Big Labor’s Anti-Immigration Rumor Machine

Editor’s note: Vivek Wadhwa is a fellow at Stanford Law School, Director of Research at Pratt School of Engineering at Duke University, and VP of Innovation and Research at Singularity University. He is the author of The Immigrant Exodus: Why America Is Losing the Global Race to Capture Entrepreneurial Talent, which was named a 2012 Economist Book of the Year. Follow him on Twitter @wadhwa.
The passage of immigration reform by the Senate was a big step forward. The bill is far from perfect, but goes a long way toward solving Silicon Valley’s talent shortage — and America’s immigrant exodus. But big hurdles lie ahead as anti-immigrant groups regroup. Extreme elements of the right will be fighting to close the borders while their counter parts on the left — Big Labor in particular — work to undermine high-skilled immigration. Why are trade unions that have practically no presence in the technology industry trying to make things difficult for Silicon Valley? I really don’t know. What I do know is that Big Labor’s think tank Economic Policy Institute (EPI) is publishing one questionable “study” after another to sabotage immigration reform.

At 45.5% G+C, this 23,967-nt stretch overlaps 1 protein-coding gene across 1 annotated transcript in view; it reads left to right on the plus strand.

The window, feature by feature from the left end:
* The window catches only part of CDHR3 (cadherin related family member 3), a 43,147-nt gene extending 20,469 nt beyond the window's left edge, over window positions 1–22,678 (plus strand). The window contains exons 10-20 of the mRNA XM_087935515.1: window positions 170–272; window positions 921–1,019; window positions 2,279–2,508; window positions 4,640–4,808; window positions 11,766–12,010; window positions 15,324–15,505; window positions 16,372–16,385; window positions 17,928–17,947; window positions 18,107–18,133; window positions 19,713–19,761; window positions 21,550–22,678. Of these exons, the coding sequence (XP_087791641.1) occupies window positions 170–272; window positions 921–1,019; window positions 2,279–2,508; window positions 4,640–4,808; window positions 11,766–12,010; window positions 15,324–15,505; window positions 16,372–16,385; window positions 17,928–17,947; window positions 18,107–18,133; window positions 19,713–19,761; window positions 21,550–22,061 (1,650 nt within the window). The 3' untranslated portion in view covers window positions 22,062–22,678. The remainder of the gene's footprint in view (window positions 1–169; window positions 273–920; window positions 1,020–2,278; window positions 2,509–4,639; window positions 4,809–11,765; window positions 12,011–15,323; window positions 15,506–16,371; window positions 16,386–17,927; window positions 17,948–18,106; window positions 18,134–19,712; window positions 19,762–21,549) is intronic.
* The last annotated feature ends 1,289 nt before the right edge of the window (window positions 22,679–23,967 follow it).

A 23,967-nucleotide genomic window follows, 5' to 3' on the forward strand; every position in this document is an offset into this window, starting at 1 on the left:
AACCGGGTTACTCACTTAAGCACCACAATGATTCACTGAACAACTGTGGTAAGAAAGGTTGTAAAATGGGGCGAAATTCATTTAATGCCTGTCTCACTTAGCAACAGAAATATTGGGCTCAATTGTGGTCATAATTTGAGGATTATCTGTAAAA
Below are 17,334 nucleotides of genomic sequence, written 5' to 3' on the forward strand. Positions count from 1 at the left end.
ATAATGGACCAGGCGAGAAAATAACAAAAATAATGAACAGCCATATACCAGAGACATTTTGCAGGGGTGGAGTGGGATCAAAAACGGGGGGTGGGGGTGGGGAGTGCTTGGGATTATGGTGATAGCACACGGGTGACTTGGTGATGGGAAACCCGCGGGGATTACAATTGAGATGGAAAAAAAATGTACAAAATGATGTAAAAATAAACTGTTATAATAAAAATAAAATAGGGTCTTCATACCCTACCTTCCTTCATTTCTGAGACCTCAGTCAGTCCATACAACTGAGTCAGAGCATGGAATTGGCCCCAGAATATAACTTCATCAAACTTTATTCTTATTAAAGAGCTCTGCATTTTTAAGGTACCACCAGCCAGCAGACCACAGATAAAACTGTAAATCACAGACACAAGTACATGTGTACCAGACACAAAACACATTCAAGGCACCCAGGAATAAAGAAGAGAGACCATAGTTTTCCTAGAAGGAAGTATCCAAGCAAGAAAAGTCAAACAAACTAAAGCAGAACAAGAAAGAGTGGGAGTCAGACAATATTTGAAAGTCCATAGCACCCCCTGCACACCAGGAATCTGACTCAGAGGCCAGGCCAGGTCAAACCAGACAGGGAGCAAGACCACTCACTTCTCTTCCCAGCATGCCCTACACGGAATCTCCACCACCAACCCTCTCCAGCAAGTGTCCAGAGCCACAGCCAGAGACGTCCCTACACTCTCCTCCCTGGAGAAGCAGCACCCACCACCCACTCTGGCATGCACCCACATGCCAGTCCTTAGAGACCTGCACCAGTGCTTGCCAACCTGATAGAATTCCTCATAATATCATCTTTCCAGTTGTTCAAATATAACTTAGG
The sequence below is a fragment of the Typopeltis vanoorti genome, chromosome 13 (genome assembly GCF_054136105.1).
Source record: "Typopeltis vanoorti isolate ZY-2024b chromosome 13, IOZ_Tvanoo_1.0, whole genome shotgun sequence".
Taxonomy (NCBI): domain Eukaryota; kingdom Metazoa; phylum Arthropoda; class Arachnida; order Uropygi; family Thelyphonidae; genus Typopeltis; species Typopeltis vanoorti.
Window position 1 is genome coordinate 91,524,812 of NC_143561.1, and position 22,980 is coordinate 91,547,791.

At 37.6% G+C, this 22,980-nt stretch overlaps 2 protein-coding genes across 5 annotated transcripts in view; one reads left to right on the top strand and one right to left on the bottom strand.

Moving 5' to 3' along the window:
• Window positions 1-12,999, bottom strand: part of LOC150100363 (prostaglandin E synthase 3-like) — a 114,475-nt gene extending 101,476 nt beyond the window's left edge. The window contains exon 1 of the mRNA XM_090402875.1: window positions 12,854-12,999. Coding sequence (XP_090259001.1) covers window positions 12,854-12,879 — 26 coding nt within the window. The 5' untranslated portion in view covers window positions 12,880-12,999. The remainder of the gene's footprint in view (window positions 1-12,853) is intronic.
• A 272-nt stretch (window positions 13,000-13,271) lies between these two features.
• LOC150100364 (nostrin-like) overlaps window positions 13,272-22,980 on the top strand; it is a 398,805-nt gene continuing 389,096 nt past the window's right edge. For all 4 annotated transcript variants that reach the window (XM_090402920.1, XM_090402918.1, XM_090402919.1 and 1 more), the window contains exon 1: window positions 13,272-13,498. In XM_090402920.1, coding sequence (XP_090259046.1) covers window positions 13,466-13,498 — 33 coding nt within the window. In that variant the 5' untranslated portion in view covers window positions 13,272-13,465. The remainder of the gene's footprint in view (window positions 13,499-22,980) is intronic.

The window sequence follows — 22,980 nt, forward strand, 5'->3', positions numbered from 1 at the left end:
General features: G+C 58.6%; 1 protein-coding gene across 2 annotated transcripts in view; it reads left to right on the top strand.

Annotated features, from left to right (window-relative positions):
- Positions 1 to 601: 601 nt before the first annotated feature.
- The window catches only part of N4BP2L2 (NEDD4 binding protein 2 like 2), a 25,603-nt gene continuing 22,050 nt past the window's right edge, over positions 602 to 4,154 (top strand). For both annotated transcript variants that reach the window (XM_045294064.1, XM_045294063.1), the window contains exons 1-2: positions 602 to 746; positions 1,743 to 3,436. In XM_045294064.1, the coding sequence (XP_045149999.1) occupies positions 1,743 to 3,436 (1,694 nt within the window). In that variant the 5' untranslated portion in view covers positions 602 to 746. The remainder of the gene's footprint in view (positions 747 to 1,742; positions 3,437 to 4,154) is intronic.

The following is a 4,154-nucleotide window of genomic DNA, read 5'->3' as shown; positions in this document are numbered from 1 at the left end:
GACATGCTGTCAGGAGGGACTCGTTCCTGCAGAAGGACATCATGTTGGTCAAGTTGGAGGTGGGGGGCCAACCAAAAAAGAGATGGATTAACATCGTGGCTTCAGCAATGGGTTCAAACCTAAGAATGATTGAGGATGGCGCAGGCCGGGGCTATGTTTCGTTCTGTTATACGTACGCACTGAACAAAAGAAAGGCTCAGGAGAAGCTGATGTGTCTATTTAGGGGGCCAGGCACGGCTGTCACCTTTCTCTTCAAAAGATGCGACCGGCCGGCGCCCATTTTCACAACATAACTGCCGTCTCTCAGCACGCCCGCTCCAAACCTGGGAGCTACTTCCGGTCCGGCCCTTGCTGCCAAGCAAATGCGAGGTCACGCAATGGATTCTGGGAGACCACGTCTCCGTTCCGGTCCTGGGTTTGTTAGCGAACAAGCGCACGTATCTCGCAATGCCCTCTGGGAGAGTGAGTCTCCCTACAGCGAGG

It continues to grab national headlines for research that claims that there is no tech-talent shortage. As stupid as this may seem to people in the tech industry, EPI keeps repeating this — despite the fact that its evidence falls apart once respected economists review its non-peer-reviewed papers. Facts don’t usually get in the way of politics, however. It started with policy papers by Ron Hira, an associate professor at the Rochester Institute of Technology.

Hira has made a career of repeating the words “H1-Bs are taking American jobs away.” He says that claims of a shortage are a ploy by Silicon Valley companies to bring wages down and to replace Americans with foreign workers (I am not kidding). Then came Norm Matloff, a computer-science professor at UC Davis, who made the assertion that foreign students have talent lesser than, or equal to, their American peers. Therefore, skilled-foreign-worker programs are causing an “internal brain drain in the United States,” he argues.

To top it all off, Rutgers professor Hal Salzman co-authored a paper for EPI claiming that the U.S. graduates far more workers in science, engineering, technology, and mathematics (STEM) than the tech industry needs and that foreign workers are discouraging Americans from pursuing technology careers.

How did they come to these conclusions? Supposedly by analyzing salary data and speaking to their own students. As Salzman et al. write, “The effect of this large supply of guestworkers can be seen in wages in I.T., which have remained flat, and are hovering around late 1990s levels in real terms.” Matloff says, “flat wages are discouraging talented U.S. workers with STEM degrees from pursuing graduate study or even careers in the field.” Hira says “H1-B’s are taking American jobs away.”